We made it to Denton! Lots more to do, but I’m starting to settle in. With COVID closures, it’s been hard to do much exploring, but I’m trying to stay in good spirits. I do feel very displaced, but all will be well in time.

I don’t have a desk or computer access right now, but that should change within the week. Until then, I’m saying my daily prayers and living out of boxes, and slowly getting used to a whole new life.

Charlie says this outside door is pretty great!

Initiate Liturgy 1

This course will prepare the student for part of the Initiatory Tests by informing how they perform ritual and why.

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Just a brief post to check in. Some major new developments have happened in the last two weeks (alongside the entire world going to hell in a handbasket), and I think you’ll start to see more and different flavor of posts here as I get going.

First – I got laid off last week. There’s a possibility that I’ll get rehired in August, but I’m proceeding as though that won’t happen. I’ve got my resume up and running, and I’m pretty happy with it, but obviously the job market is… not great right now.

As a result, I’m moving immediately, as soon as I can get packed and get up to North Texas, instead of waiting until my lease expires in mid-May. Not having a job, I’ve got plenty of time to pack, but even that has left me with more loose time than I’d like.

I’ve gotten in contact with Blackland Prairie Grove – the ADF grove that meets in Arlington. They’ll be about a 60-75 minute drive from where I’ll be living, unfortunately, but I’ll hopefully get to see them on occasion. Obviously, my job when I meet them is to learn the way they do things, but I’ve offered the use of some of my live-meet technology expertise as they start planning a Beltane ritual.

That’s all mostly mechanical though – on a spiritual front, I’ve been called to do deeper work, and that deeper work needs to be something structured. As such, I’ve spoken with the ADF Initiate’s Preceptor, Rev. Jan Avende (who some of you will know is also the priest who ordained me), and re-upped my study program membership with ADF’s Initiates Program.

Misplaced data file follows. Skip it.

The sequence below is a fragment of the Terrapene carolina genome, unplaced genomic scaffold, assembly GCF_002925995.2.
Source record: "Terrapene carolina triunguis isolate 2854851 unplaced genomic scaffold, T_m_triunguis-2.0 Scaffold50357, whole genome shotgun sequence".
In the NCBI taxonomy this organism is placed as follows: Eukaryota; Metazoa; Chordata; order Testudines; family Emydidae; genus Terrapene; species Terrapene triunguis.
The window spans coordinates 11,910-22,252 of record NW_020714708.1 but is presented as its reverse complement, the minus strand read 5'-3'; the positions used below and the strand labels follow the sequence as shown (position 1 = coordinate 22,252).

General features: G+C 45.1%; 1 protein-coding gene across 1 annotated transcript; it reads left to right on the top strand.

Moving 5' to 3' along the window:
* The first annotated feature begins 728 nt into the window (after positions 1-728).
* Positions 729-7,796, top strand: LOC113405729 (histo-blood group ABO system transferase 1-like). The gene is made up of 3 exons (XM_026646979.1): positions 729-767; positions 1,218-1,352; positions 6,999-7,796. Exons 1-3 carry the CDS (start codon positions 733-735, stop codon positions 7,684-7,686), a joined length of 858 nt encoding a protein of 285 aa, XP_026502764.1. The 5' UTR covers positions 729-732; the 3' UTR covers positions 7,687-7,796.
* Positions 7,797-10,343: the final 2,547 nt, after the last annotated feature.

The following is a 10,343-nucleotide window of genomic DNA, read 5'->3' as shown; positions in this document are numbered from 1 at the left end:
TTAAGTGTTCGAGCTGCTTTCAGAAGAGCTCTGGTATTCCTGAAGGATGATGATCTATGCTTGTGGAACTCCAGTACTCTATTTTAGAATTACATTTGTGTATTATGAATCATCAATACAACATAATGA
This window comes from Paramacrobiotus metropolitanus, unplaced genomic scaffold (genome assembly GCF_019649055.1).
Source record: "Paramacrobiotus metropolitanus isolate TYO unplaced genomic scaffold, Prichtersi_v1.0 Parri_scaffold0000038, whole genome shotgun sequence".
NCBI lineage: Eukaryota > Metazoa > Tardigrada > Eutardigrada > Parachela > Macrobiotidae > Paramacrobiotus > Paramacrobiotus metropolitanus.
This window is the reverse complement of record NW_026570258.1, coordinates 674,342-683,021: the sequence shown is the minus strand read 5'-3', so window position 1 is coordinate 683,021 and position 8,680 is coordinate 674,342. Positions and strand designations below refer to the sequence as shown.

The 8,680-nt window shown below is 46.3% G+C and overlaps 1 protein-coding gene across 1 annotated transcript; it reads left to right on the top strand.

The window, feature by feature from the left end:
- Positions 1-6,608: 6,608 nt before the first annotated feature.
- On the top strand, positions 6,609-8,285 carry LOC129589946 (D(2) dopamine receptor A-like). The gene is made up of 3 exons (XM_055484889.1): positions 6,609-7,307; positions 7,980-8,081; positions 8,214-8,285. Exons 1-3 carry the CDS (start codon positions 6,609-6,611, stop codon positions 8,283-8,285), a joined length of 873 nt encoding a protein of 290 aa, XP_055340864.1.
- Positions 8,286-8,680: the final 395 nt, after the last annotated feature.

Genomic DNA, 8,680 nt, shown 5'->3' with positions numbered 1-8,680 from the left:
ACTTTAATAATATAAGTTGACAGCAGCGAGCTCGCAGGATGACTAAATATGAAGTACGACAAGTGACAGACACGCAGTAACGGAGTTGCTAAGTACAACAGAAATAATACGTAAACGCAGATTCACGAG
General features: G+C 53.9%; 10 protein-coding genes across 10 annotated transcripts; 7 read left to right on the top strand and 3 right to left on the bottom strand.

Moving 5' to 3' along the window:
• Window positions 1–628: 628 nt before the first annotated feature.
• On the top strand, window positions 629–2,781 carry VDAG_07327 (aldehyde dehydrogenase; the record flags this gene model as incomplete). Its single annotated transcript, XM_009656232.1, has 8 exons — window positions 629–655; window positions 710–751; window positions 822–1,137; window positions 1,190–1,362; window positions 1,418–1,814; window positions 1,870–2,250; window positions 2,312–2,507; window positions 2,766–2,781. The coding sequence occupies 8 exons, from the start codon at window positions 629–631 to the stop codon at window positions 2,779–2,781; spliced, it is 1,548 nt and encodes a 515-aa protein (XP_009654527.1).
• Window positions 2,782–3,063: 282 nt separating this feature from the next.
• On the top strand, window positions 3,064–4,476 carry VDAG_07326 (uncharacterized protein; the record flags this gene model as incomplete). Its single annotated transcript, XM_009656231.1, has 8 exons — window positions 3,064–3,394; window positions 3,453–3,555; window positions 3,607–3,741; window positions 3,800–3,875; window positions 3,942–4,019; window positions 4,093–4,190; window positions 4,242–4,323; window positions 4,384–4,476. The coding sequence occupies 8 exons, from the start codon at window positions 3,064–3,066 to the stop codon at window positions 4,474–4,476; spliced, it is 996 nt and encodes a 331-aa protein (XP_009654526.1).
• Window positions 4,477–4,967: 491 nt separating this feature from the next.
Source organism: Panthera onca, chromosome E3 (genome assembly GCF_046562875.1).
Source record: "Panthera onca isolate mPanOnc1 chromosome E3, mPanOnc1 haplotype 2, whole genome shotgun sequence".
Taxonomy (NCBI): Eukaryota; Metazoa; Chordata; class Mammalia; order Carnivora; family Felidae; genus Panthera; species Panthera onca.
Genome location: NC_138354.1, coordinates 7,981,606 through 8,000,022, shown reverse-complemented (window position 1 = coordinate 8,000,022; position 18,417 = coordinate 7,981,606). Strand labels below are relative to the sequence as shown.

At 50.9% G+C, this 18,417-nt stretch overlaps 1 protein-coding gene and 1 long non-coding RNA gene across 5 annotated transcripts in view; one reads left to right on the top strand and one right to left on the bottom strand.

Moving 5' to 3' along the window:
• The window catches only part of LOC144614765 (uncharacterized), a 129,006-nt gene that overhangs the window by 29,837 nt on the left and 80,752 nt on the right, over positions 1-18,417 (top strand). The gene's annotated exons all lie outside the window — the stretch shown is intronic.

A lot of the coursework is duplicated with my clergy training work, but all of the Initiate coursework has practicum elements that I’ll be doing. I’ll be starting ASAP with Initiate Liturgy 1, which my longtime readers will know harkens back to Liturgy 1 that I fulfilled for the Clergy Prelim program in 2014.

I’m intentionally going into these with fresh eyes though – with the focus on becoming an initiate – a spirit worker, a resource, a magical practitioner. I’ve done the work with the focus on being a clergy person, and I think I’ve proven in the last few years that I’m capable of that. So even though there’s a good bit of overlap, I’ll definitely be refreshing all the work, and you’ll start seeing study program courses posted here as I pass them.

I’m really excited about this. I like achieving things – I especially like working on my spiritual pursuits. I like digging my claws into the nuts and bolts of what makes magic and trance work, and this kind of work will absolutely enhance the work I do in ADF, in the wider pagan community, and as a Senior Initiate in the Henge of the Cobbled Path.

So wish me luck! There’s lots of good that could come out of this, so let’s hope it ends with less heartache than it is beginning with.

People as Things

“…And that’s what your holy men discuss, is it?” [asked Granny Weatherwax.]